While various sources increasingly release nutrients to the Red Sea, knowledge about their effects on benthic coral reef communities is scarce. Here, we provide the first comparative assessment of the response of all major benthic groups (hard and soft corals, turf algae and reef sands-together accounting for 80% of the benthic reef community) to in-situ eutrophication in a central Red Sea coral reef. For 8 weeks, dissolved inorganic nitrogen (DIN) concentrations were experimentally increased 3-fold above environmental background concentrations around natural benthic reef communities using a slow release fertilizer with 15% total nitrogen (N) content. We investigated which major functional groups took up the available N, and how this changed organic carbon (C-org) and N contents using elemental and stable isotope measurements. Findings revealed that hard corals (in their tissue), soft corals and turf algae incorporated fertilizer N as indicated by significant increases in delta N-15 by 8%, 27% and 28%, respectively. Among the investigated groups, C-org content significantly increased in sediments (+24%) and in turf algae (+33%). Altogether, this suggests that among the benthic organisms only turf algae were limited by N availability and thus benefited most from N addition. Thereby, based on higher C-org content, turf algae potentially gained competitive advantage over, for example, hard corals. Local management should, thus, particularly address DIN eutrophication by coastal development and consider the role of turf algae as potential bioindicator for eutrophication.
  • ARIA Grp; the ARIA group; Bousquet, Jean; Cristol, Jean-Paul; Czarlewski, Wienczyslawa; Haahtela, Tari; Erhola, Marina; Koskinen, Seppo; Kuitunen, Mikael; Strandberg, Timo; Toppila-Salmi, Sanna; Von Hertzen, Leena (2020)
    There are large between- and within-country variations in COVID-19 death rates. Some very low death rate settings such as Eastern Asia, Central Europe, the Balkans and Africa have a common feature of eating large quantities of fermented foods whose intake is associated with the activation of the Nrf2 (Nuclear factor (erythroid-derived 2)-like 2) anti-oxidant transcription factor. There are many Nrf2-interacting nutrients (berberine, curcumin, epigallocatechin gallate, genistein, quercetin, resveratrol, sulforaphane) that all act similarly to reduce insulin resistance, endothelial damage, lung injury and cytokine storm. They also act on the same mechanisms (mTOR: Mammalian target of rapamycin, PPAR gamma:Peroxisome proliferator-activated receptor, NF kappa B: Nuclear factor kappa B, ERK: Extracellular signal-regulated kinases and eIF2 alpha:Elongation initiation factor 2 alpha). They may as a result be important in mitigating the severity of COVID-19, acting through the endoplasmic reticulum stress or ACE-Angiotensin-II-AT(1)R axis (AT(1)R) pathway. Many Nrf2-interacting nutrients are also interacting with TRPA1 and/or TRPV1. Interestingly, geographical areas with very low COVID-19 mortality are those with the lowest prevalence of obesity (Sub-Saharan Africa and Asia). It is tempting to propose that Nrf2-interacting foods and nutrients can re-balance insulin resistance and have a significant effect on COVID-19 severity. It is therefore possible that the intake of these foods may restore an optimal natural balance for the Nrf2 pathway and may be of interest in the mitigation of COVID-19 severity.
  • Kilpeläinen, Jouni; Aphalo, Pedro J.; Lehto, Tarja (2020)
    Arbuscular mycorrhizal (AM) plants and fungi associate with lower soil organic matter, higher pH, lower phosphorus and higher nitrogen than ectomycorrhizal (EM) ones. However, soil conditions correlate with climatic factors, and we suggest that temperature and humidity have also direct roles in the success of mycorrhiza types. The hypothesis here is that EM perform better at low temperatures than AM, and AM resist drought better than EM. Narrowleaf cottonwood (Populus angustifolia E. James) forms both AM and EM. We grew seedlings in soil at 14, 20 and 26 °C in factorial combinations with adequate watering and a cyclic mild drought for 4 and 7 weeks. As hypothesized, the percent of EM root tips was largest at 14 °C, while the proportional root length with AM was largest at the two higher temperatures. However, unlike expectations, drought increased EM formation slightly, while the AM colonization was lower in the dry treatment. Plant growth was reduced more by low temperature than drought. Root branching was more prominent at low temperature and root length and mass growth at higher temperatures. Soil nutrient availability did not provide a direct explanation to the results, as both soluble soil N and P were the same in 14 and 20 °C, while the change in mycorrhiza colonization took place between these temperatures. Differences in root morphology (root branching vs length) may affect the proportions of the mycorrhiza types at different temperature regimes. The most likely explanation to the differential colonization is that temperature affects AM and EM fungi in a different way. In nature, temperature and humidity regimes are tightly correlated, and temperature as such may be a stronger determinant for the success of mycorrhiza types than has been previously considered. The poorer performance of AM in low-temperature and drought conditions may reflect stress avoidance rather than stress tolerance by AM fungi.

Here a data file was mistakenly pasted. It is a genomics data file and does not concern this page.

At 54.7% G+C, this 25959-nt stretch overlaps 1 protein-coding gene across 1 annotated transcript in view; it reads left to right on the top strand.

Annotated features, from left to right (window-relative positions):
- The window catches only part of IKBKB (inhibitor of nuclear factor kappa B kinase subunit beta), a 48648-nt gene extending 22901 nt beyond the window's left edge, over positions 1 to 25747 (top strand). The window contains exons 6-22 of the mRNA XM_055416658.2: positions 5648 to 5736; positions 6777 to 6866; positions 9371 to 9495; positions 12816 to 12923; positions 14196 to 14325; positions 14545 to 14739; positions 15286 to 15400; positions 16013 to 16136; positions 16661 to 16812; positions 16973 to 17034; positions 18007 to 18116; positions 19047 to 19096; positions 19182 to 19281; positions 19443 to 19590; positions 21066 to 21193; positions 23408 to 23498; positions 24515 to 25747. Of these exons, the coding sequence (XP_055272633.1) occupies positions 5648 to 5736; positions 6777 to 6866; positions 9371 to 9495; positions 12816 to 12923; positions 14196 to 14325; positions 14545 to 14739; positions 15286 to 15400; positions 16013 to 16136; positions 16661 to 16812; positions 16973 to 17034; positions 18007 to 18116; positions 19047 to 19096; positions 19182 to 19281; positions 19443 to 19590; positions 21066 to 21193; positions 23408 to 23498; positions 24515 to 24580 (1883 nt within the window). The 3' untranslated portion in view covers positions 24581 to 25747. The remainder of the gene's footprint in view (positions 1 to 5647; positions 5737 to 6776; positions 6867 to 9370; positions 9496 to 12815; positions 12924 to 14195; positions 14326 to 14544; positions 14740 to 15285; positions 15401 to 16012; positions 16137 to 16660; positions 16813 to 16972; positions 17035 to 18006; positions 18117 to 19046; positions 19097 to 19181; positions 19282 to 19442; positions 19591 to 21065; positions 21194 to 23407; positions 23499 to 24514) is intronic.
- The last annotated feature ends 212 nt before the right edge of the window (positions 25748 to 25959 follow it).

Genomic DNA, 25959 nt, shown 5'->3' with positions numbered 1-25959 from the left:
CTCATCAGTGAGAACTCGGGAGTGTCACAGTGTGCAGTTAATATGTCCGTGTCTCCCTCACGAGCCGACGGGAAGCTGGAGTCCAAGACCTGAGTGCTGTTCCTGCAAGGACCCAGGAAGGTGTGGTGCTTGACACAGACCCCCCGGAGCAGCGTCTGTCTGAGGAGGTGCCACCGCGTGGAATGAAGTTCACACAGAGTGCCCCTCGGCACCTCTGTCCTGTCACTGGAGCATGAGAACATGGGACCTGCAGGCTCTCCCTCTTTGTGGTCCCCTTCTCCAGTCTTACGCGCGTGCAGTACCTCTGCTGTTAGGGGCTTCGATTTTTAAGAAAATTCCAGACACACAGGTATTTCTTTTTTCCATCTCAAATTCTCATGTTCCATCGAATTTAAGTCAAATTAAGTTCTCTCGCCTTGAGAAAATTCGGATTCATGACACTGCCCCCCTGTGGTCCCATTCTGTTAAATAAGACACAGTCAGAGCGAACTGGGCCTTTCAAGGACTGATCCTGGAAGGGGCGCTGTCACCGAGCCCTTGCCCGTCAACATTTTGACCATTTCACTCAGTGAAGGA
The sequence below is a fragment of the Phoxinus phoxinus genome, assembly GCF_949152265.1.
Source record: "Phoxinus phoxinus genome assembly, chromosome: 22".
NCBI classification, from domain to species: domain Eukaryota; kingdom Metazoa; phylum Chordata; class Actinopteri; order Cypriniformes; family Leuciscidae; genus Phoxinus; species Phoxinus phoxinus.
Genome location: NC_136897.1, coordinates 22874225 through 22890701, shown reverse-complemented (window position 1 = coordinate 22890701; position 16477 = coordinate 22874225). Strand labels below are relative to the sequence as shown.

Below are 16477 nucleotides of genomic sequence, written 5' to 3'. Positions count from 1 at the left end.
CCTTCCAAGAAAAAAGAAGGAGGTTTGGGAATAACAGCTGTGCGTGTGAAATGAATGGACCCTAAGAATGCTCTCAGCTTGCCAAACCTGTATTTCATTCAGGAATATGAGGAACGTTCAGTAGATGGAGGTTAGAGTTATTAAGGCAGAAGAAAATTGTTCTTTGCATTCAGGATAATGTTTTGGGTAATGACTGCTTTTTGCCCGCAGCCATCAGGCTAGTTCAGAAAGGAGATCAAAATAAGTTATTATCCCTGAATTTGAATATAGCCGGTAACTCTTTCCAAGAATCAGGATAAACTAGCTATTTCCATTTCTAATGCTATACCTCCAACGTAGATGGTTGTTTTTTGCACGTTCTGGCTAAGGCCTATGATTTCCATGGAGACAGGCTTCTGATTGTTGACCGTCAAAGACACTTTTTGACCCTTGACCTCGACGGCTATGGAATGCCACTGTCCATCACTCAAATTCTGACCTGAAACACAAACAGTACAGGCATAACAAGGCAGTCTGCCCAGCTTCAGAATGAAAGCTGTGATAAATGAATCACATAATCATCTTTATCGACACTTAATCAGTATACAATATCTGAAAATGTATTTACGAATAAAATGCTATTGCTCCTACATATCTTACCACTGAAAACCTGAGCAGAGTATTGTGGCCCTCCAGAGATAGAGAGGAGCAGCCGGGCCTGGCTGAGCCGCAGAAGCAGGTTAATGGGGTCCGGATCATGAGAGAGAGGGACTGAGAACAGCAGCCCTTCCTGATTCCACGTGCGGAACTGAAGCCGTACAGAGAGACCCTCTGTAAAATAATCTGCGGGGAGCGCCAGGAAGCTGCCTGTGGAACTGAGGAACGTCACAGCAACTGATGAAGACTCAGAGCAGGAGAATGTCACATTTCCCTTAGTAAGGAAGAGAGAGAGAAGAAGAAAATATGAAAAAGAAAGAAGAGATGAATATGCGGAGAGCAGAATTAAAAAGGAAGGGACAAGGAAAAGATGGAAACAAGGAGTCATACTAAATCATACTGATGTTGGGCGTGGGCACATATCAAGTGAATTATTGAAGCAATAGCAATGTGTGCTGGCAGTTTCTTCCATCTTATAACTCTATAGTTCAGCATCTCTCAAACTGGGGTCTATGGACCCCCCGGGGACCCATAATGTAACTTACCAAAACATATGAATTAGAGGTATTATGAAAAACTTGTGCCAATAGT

• Joensuu, Mari; Pilditch, Conrad A.; Norkko, Alf (2020)
    Sediment resuspension may play a major role in sediment-water exchange of nutrients, matter and energy in coastal areas where waves and currents dominate sediment transport. Biogeochemical sediment properties regulate sediment erodibility, but there is only limited knowledge of how temporal variability in environmental variables is reflected in the resuspension potential, especially for subtidal habitats. Further, the significance of resuspension on nutrient fluxes in coastal environments has remained unclear as contradicting results have been reported. Here we quantified the temporal variation in resuspension potential metrics (erosion threshold (τc; N m−2) and erosion constant (me; g N−1 s−1)) and associated nutrient fluxes from three sites in the Hanko archipelago (Finland) using a core-based erosion device (EROMES). The sites were sampled bi-monthly from April to December. We also quantified the temporal variation in biogeochemical sediment properties at each site. The τc exhibited the clearest temporal pattern in muddy sediment, where the coefficient of variation (= 67) was two to three times higher than the mixed (= 29) and sandy (= 16) sediments. Dry bulk density was the best predictor for sediment erodibility at all sites explaining 26–46% of the temporal variation in τc despite its limited variability at sandier sites. In addition, temporal variations in the macrofaunal community were important predictors of muddy sediment erodibility and therefore community dynamics need to be considered in sediment transport studies. All sites were potential nutrient sources, yet the overall role of sediment resuspension on nutrient release from the sediments was small.